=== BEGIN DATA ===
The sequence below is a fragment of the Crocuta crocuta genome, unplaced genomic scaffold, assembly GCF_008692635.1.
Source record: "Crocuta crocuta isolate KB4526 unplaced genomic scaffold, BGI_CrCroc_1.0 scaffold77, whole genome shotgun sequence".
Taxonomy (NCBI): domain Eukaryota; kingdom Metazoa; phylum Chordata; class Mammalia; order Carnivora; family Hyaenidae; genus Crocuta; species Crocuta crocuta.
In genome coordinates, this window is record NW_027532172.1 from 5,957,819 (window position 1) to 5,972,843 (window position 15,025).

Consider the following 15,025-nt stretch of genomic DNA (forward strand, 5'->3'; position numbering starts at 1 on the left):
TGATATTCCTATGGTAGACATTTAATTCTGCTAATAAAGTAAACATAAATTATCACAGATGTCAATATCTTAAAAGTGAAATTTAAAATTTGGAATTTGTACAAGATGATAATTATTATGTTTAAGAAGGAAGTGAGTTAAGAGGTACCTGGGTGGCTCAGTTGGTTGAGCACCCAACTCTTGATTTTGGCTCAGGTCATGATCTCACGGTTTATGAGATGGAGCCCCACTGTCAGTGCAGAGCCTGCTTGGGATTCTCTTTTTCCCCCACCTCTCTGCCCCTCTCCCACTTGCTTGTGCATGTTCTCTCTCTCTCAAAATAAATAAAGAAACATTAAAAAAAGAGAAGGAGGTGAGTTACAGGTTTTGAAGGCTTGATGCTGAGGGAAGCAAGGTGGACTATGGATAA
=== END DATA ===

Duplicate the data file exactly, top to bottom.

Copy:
The sequence below is a fragment of the Crocuta crocuta genome, unplaced genomic scaffold, assembly GCF_008692635.1.
Source record: "Crocuta crocuta isolate KB4526 unplaced genomic scaffold, BGI_CrCroc_1.0 scaffold77, whole genome shotgun sequence".
Taxonomy (NCBI): domain Eukaryota; kingdom Metazoa; phylum Chordata; class Mammalia; order Carnivora; family Hyaenidae; genus Crocuta; species Crocuta crocuta.
In genome coordinates, this window is record NW_027532172.1 from 5,957,819 (window position 1) to 5,972,843 (window position 15,025).

Consider the following 15,025-nt stretch of genomic DNA (forward strand, 5'->3'; position numbering starts at 1 on the left):
TGATATTCCTATGGTAGACATTTAATTCTGCTAATAAAGTAAACATAAATTATCACAGATGTCAATATCTTAAAAGTGAAATTTAAAATTTGGAATTTGTACAAGATGATAATTATTATGTTTAAGAAGGAAGTGAGTTAAGAGGTACCTGGGTGGCTCAGTTGGTTGAGCACCCAACTCTTGATTTTGGCTCAGGTCATGATCTCACGGTTTATGAGATGGAGCCCCACTGTCAGTGCAGAGCCTGCTTGGGATTCTCTTTTTCCCCCACCTCTCTGCCCCTCTCCCACTTGCTTGTGCATGTTCTCTCTCTCTCAAAATAAATAAAGAAACATTAAAAAAAGAGAAGGAGGTGAGTTACAGGTTTTGAAGGCTTGATGCTGAGGGAAGCAAGGTGGACTATGGATAA